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China’s Great Migration

BEIJING – China’s Henan province has a population of about 100 million – larger than that of most countries. In China’s administrative system, a province is at the highest level of sub-national government, followed by counties, cities, and townships. But a township in Guangdong province can easily serve a population of 500,000 to one million – larger than that of many cities outside of China. Thus, it is difficult to overestimate the importance of regional issues – particularly inter-regional disparities – for China’s politics.

China is divided by nature. Among the large continental countries, including India and Brazil, only China has a small segment of coastline but vast interior regions. When the main object of human consumption was food, this was not a problem, because what mattered was land and water. But in modern industrial, urban, and market-based societies, what may matter increasingly are transport costs, which means that geography can cause deep regional inequalities.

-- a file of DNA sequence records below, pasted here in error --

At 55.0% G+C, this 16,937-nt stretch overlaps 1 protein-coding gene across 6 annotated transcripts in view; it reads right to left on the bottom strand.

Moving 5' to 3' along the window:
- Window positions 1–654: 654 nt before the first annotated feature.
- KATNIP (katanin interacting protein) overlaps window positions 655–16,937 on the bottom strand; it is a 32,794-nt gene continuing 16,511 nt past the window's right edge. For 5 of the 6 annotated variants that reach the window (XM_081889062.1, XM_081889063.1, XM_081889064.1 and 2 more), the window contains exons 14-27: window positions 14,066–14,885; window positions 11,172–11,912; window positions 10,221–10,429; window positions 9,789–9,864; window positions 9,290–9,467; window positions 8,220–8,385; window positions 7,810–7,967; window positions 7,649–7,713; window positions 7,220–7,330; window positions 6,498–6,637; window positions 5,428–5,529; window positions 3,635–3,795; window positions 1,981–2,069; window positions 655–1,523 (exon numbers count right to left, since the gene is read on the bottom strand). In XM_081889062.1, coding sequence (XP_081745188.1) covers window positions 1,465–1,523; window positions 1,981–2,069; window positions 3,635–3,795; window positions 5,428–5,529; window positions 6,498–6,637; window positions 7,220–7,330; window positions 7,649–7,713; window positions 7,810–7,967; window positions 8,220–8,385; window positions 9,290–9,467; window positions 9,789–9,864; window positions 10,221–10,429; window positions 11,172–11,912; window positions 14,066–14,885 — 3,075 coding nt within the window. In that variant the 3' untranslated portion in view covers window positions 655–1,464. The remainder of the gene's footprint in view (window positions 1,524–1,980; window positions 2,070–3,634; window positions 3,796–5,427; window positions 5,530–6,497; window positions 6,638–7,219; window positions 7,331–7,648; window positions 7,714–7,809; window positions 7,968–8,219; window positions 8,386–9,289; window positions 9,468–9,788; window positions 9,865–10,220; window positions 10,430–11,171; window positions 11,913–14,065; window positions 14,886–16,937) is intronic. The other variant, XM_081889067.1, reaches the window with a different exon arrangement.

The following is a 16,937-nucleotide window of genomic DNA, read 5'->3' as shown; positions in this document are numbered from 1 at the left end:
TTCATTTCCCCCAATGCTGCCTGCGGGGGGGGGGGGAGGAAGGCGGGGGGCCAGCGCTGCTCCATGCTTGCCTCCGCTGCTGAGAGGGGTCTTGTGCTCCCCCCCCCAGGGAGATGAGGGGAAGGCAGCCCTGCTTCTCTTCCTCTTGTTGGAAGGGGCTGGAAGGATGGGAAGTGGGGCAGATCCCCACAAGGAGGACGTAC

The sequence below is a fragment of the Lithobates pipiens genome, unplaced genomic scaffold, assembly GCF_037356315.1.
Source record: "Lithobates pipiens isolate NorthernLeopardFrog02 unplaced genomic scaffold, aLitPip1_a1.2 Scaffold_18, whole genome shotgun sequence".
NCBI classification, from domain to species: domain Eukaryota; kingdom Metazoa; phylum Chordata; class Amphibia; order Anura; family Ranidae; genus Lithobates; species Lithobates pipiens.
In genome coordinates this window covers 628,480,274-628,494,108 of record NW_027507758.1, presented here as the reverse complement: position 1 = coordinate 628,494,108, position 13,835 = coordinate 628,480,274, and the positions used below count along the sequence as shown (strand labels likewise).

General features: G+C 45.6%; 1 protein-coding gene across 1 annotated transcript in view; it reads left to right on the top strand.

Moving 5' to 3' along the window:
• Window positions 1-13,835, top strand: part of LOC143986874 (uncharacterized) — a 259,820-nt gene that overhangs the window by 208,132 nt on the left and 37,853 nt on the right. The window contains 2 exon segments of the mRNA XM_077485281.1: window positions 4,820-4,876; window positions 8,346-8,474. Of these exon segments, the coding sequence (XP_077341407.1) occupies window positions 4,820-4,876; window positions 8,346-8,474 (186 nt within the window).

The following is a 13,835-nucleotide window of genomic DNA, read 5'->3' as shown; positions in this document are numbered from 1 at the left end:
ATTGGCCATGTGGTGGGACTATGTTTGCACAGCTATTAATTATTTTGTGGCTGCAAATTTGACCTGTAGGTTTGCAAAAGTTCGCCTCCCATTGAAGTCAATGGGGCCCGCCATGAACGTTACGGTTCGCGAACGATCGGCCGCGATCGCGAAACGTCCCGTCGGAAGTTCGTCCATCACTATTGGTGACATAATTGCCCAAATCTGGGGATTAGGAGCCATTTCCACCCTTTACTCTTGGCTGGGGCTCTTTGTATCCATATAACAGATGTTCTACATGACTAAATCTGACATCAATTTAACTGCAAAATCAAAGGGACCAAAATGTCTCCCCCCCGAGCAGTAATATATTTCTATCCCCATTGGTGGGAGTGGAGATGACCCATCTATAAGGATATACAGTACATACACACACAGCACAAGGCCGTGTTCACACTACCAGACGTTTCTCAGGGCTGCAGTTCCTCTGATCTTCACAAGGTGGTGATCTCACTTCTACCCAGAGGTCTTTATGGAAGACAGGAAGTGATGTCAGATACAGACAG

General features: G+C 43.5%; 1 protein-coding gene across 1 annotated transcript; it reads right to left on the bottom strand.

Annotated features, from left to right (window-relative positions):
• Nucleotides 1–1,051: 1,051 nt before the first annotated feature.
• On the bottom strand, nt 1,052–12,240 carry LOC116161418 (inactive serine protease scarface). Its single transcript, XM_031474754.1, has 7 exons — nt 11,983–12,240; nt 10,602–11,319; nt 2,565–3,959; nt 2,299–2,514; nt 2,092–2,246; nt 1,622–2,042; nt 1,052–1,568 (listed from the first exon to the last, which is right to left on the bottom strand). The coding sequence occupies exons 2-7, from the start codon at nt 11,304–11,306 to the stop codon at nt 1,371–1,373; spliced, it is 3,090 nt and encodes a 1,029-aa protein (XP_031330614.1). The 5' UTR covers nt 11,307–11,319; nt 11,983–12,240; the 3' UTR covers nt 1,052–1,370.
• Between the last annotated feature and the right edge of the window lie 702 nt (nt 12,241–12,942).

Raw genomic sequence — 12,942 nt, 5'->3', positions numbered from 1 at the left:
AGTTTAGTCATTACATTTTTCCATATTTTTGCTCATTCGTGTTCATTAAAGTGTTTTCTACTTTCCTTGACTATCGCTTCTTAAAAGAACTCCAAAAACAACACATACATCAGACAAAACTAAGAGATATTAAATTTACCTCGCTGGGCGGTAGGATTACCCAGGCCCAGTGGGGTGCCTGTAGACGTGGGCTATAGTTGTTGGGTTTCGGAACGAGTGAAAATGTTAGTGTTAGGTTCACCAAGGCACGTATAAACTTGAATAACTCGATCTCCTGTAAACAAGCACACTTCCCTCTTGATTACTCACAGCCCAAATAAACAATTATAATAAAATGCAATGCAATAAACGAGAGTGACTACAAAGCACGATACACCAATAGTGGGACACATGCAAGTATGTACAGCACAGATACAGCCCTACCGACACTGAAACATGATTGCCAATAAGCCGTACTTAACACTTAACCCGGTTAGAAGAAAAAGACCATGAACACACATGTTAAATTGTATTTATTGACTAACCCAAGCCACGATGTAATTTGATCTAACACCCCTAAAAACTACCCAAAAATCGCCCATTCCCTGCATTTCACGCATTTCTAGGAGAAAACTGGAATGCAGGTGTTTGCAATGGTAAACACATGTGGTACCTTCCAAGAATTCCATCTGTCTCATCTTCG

Though such disparities can, of course, have other causes as well, geography does seem to explain a lot. First of all, it explains why China’s coastal regions developed earlier and faster after the country launched its market reforms and opened to the world. It was not “preferential” policies or skewed resource allocation by the government that caused China’s coastal cities to boom, but rather their proximity to the ocean, which was and remains the cheapest way to move resources and products.

China may have more and larger high-tech and service industries – sectors that do not depend so heavily on transport – in the future. But, as China grows increasingly dependent on imports of resource commodities to meet its basic needs, its coast will continue to enjoy a transport-cost advantage.